# Fieller’s confidence sets for ratio of two means

Assume you have a sample $(X_1, Y_1), \dots, (X_n, Y_n)$ drawn i.i.d. from some underlying distribution. Let $\mathbb{E}[X] = \mu_1$ and $\mathbb{E}[Y] = \mu_2$. Our goal is to estimate the ratio of means $\rho := \mu_2 / \mu_1$ and provide a level- $(1-\alpha)$ confidence set for it, i.e. a set $R$ such that $\mathbb{P}_\rho \{ \rho \in R \} \geq 1 - \alpha$. Fieller’s confidence sets are one way to do this. (The earliest reference to Fieller’s work is listed as Reference 1. The exposition here follows that in von Luxburg & Franz 2009 (Reference 2).)

Define the standard estimators for the means and covariances: \begin{aligned} \hat\mu_1 &:= \dfrac{1}{n}\sum_{i=1}^n X_i, \quad \hat\mu_2 := \dfrac{1}{n}\sum_{i=1}^n Y_i, \\ \hat{c}_{11} &:= \dfrac{1}{n(n-1)}\sum_{i=1}^n (X_i - \hat\mu_1)^2, \\ \hat{c}_{22} &:= \dfrac{1}{n(n-1)}\sum_{i=1}^n (Y_i - \hat\mu_2)^2, \\ \hat{c}_{12} &:= \hat{c}_{21} := \dfrac{1}{n(n-1)} \sum_{i=1}^n (X_i - \hat\mu_1)(Y_i - \hat\mu_2). \end{aligned}

Let $q := q(t_{n-1}, 1 - \alpha/2)$ be the $(1 - \alpha/2)$-quantile of the $t$ distribution with $n-1$ degrees of freedom. Compute the quantities \begin{aligned} q_\text{exclusive}^2 &= \dfrac{\hat\mu_1^2}{\hat{c}_{11}}, \\ q_\text{complete}^2 &= \dfrac{\hat\mu_2^2 \hat{c}_{11} - 2\hat\mu_1 \hat\mu_2 \hat{c}_{12} + \hat\mu_1^2 \hat{c}_{22} }{\hat{c}_{11}\hat{c}_{22} - \hat{c}_{12}^2}, \end{aligned}

and \begin{aligned} \ell_{1, 2} = \dfrac{1}{\hat\mu_1^2 - q^2 \hat{c}_{11}} \left[ (\hat\mu_1 \hat\mu_2 - q^2 \hat{c}_{12}) \pm \sqrt{(\hat\mu_1 \hat\mu_2 - q^2 \hat{c}_{12})^2 - (\hat\mu_1^2 - q^2 \hat{c}_{11})(\hat\mu_2^2 - q^2 \hat{c}_{22})} \right] .\end{aligned}

The confidence set $R_\text{Fieller}$ is defined as follows: \begin{aligned} R_\text{Fieller} = \begin{cases} (-\infty, \infty) &\text{if } q_\text{complete}^2 \leq q^2, \\ (-\infty, \min(\ell_1, \ell_2)] \cup [ \max(\ell_1, \ell_2), \infty) &\text{if } q_\text{exclusive}^2 < q^2 < q_\text{complete}^2, \\ [\min(\ell_1, \ell_2), \max(\ell_1, \ell_2) ] &\text{otherwise.} \end{cases} \end{aligned}

The following result is often known as Fieller’s theorem:

Theorem (Fieller). If $(X, Y)$ is jointly normal, then $R_{Fieller}$ is an exact confidence region of level $1 - \alpha$ for $\rho$, i.e. $\mathbb{P}_\rho \{ \rho \in R \} = 1 - \alpha$.

This is Theorem 3 of Reference 2, and there is a short proof of the result there. Of course, if $(X, Y)$ is not jointly normal (which is almost always the case), then Fieller’s confidence sets are no longer exact but approximate.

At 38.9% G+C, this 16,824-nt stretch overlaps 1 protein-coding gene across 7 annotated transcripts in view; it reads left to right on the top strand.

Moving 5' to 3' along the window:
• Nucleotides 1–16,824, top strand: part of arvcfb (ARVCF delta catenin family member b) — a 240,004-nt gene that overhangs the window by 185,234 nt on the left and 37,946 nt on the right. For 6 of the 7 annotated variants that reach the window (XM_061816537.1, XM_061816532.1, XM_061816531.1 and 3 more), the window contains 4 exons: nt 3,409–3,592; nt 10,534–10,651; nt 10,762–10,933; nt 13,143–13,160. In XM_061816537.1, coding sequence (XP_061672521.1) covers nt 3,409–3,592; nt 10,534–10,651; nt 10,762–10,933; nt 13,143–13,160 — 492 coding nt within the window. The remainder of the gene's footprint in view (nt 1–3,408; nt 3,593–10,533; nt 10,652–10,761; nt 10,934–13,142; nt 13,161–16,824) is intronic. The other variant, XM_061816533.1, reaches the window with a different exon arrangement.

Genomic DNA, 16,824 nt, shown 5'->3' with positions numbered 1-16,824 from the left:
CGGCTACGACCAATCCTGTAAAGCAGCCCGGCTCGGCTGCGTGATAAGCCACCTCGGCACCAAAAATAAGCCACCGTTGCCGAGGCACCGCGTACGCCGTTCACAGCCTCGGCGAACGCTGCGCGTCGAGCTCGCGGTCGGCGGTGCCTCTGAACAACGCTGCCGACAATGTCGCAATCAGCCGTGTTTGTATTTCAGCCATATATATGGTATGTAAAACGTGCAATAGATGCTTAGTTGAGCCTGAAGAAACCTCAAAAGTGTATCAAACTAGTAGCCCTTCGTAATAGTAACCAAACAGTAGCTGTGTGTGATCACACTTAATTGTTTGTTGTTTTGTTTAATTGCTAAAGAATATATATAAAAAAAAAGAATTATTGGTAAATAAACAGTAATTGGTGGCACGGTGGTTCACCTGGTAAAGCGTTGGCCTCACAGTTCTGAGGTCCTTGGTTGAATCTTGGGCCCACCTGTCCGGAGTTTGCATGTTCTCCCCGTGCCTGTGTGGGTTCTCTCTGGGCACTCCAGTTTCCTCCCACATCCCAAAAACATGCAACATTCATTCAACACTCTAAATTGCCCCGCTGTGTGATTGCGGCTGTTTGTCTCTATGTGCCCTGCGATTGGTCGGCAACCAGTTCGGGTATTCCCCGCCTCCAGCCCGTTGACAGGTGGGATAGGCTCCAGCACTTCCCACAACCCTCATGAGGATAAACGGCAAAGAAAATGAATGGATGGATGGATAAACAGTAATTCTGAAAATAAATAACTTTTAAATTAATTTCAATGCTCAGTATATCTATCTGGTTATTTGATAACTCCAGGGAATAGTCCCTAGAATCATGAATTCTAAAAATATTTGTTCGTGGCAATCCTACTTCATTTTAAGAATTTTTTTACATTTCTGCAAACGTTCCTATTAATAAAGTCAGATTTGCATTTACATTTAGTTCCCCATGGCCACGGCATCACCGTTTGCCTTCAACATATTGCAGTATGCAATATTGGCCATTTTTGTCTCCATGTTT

Fieller’s theorem is also valid in the more general setting where we are given two independent samples $X_1, \dots, X_n$ and $Y_1, \dots, Y_m$ (rather than paired samples), and use unbiased estimators for the means and independent unbiased estimators for the covariances. Reference 2 notes that the degrees of freedom for the $t$ distribution needs to be chosen appropriately in this case.

I like the way Reference 2 explicitly lays out the 3 possibilities for the Fieller confidence set: \begin{aligned} R_\text{Fieller} = \begin{cases} (-\infty, \infty) &\text{if } q_\text{complete}^2 \leq q^2, \\ (-\infty, \min(\ell_1, \ell_2)] \cup [ \max(\ell_1, \ell_2), \infty) &\text{if } q_\text{exclusive}^2 < q^2 < q_\text{complete}^2, \\ [\min(\ell_1, \ell_2), \max(\ell_1, \ell_2) ] &\text{otherwise.} \end{cases} \end{aligned}

The first case corresponds to the setting where both $\mathbb{E}[X]$ and $\mathbb{E}[Y]$ are close to 0: here, we can’t really conclude anything about the ratio. The second case corresponds to the setting where $\mathbb{E}[Y]$ is close to zero while $\mathbb{E}[X]$ is not: here the ratio is something like $C/\epsilon$ or $-C/\epsilon$ where $C$ is a big constant while $\epsilon$ is small. The final case corresponds to the setting where both quantities are not close to zero. The Wikipedia article for Fieller’s theorem describes the confidence set using a single formula. Even though all 3 cases above are contained within this formula, I found the formula a little misleading because on the surface it looks like the confidence set is always of the form $[a, b]$ for some real numbers $a$ and $b$.

References:

1. Fieller, E. C. (1932). The distribution of the index in a normal bivariate population.
2. Von Luxburg, U., and Franz, V. H. (2009). A geometric approach to confidence sets for ratios: Fieller’s theorem, generalizations and bootstrap.